Police Commissioner Bill BrattonPhoto: David McGlynn/New York Post The top cop was asked Tuesday about the counter-terror vehicles, called Z Backscatter Vans, in light of the NYCLU’s request to file an amicus brief arguing that the NYPD should have to release records about the X-ray vans.
“They’re not used to scan people for weapons,” Bratton insisted. “The devices we have, the vehicles if you will, are all used lawfully and if the ACLU and others don’t think that’s the case, we’ll see them in court — where they’ll lose! At this time and the nature of what’s going on in the world, that concern of theirs is unfounded.”
He declined to give more specific details about the devices themselves.
“Those are issues I’d prefer not to divulge to the public at this time,” Bratton said. “I will not talk about anything at all about this — it falls into the range of security and counter-terrorism activity that we engage in.”
The website ProPublica filed suit against the NYPD three years ago after an investigative journalist’s requests for police reports, training materials and health tests related to the X-rays were denied.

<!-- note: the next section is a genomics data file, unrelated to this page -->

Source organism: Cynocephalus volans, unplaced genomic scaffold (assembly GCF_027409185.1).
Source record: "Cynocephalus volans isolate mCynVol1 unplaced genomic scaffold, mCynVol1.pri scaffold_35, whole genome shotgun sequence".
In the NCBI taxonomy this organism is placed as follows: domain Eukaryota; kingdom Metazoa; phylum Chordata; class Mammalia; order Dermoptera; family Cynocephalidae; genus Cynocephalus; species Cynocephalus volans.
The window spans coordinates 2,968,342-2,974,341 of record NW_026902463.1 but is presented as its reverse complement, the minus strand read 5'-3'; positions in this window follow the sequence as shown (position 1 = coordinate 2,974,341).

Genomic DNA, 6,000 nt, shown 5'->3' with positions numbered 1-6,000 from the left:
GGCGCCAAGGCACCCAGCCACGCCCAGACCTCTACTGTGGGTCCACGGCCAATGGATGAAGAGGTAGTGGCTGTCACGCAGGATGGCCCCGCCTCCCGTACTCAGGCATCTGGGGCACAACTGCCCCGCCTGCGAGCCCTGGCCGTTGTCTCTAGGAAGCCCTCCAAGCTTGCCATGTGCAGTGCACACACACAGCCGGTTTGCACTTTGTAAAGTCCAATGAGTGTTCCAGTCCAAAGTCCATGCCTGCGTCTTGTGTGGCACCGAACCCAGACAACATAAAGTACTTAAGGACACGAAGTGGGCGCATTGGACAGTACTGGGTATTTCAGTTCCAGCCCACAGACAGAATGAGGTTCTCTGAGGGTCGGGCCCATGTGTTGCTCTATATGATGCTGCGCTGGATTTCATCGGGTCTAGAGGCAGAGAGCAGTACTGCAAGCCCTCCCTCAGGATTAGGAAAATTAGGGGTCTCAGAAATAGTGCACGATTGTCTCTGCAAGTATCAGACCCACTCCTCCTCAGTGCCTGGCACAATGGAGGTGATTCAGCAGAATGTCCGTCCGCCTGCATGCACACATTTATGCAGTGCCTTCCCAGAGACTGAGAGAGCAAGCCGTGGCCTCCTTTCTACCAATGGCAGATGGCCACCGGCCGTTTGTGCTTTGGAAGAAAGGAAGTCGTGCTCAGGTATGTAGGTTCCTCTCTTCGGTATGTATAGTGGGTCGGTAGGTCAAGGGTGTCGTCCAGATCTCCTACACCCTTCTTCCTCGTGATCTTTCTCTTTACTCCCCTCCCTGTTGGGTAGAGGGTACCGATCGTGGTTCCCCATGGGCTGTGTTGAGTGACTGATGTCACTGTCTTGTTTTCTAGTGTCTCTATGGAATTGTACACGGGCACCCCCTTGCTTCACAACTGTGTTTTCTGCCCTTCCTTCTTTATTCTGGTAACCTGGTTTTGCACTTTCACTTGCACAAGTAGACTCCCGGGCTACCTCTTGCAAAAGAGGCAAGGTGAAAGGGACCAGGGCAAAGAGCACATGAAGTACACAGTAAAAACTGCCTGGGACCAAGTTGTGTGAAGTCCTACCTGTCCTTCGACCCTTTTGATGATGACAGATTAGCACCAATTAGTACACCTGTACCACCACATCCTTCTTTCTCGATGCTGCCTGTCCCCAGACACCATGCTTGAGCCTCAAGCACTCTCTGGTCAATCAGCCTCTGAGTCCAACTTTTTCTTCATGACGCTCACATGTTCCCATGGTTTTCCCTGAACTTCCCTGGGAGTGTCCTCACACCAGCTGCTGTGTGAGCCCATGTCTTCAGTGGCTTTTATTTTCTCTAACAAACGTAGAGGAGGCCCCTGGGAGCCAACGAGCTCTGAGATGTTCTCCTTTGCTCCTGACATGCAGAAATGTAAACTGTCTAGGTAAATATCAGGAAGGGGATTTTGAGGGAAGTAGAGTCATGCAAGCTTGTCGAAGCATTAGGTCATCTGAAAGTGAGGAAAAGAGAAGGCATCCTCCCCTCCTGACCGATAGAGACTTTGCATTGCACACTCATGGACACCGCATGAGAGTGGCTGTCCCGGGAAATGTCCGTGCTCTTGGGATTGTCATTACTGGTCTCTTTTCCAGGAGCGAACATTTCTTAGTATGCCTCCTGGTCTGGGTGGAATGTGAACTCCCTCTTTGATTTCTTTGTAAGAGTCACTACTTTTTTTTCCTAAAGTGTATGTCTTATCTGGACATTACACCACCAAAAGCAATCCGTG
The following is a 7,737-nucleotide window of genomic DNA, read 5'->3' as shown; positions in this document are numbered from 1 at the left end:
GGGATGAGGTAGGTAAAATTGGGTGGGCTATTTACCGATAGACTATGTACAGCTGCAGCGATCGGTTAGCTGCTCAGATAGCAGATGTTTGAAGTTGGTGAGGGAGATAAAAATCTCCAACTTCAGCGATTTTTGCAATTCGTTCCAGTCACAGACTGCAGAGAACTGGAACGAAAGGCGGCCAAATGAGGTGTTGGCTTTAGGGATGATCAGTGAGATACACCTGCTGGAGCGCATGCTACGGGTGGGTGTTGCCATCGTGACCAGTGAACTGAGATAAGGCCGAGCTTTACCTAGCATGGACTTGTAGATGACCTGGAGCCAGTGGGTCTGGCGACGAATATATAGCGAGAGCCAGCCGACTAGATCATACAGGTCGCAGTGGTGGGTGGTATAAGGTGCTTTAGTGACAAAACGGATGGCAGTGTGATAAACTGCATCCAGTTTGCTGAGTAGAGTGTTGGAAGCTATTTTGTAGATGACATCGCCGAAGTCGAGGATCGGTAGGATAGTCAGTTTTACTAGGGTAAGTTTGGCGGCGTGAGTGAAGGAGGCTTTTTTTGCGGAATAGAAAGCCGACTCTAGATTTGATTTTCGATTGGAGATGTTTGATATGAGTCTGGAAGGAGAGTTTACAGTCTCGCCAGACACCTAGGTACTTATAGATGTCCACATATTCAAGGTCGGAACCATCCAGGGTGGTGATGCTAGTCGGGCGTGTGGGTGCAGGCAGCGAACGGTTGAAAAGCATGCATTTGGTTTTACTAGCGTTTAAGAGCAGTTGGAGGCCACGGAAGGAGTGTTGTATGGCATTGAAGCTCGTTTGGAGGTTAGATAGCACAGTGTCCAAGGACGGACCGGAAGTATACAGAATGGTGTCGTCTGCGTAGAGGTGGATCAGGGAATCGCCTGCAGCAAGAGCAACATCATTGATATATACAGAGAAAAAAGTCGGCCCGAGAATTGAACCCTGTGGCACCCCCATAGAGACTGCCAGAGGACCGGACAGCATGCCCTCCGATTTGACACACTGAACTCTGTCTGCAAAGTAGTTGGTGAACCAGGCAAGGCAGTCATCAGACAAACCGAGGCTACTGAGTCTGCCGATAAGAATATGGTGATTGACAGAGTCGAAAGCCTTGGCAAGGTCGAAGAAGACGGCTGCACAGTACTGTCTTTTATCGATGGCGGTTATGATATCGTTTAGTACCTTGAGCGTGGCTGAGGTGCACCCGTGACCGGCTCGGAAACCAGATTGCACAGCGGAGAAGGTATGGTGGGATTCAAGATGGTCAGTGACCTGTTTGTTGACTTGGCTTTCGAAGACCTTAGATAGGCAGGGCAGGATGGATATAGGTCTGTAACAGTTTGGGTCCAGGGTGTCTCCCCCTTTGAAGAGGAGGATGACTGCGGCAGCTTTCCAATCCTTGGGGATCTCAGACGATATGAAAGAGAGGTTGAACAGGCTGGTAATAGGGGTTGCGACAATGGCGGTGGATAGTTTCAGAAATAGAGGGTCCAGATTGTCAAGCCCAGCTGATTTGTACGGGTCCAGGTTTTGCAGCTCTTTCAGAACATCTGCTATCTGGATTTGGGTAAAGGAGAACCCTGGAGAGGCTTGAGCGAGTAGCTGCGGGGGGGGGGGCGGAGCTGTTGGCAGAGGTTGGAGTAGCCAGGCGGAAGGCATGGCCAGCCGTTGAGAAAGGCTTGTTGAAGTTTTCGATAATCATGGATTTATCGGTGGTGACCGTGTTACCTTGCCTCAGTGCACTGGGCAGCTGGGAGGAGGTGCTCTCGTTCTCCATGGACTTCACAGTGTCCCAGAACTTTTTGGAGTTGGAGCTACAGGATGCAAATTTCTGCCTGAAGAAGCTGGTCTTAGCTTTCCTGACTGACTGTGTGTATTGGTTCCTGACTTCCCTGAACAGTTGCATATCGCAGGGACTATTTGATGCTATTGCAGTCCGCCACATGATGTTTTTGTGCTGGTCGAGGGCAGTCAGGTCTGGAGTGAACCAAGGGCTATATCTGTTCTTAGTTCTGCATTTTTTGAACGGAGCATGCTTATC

The Z Backscatter vehicles, also used by US Customs and Border Protection, can scan for drugs and explosives.Photo: AS&E New York State Supreme Court Judge Doris Ling-Cohan ruled that the department should have to turn over the records, despite the NYPD’s arguments that disclosing that information could interfere with investigations.
“While this court is cognizant and sensitive to concerns about terrorism, being located less than a mile from the 9/11 site, and having seen firsthand the effects of terrorist destruction, nonetheless, the hallmark of our great nation is that it is a democracy, with a transparent government,” the judge wrote in the December 2014 decision.
The NYPD appealed that decision — and now the NYCLU has requested to file an amicus brief urging the appeals court to uphold the lower court’s original ruling.
“People should be informed if military-grade X-ray vans are damaging their health with radiation or peering inside their homes or cars,” said NYCLU Executive Director Donna Lieberman. “New Yorkers have a right to protect their health, welfare and privacy.”
Little is known about how the NYPD uses the high-tech machines, which reportedly cost between $729,000 and $825,000.
The vans are also employed by US Customs and Border Protection to scan for drugs and explosives.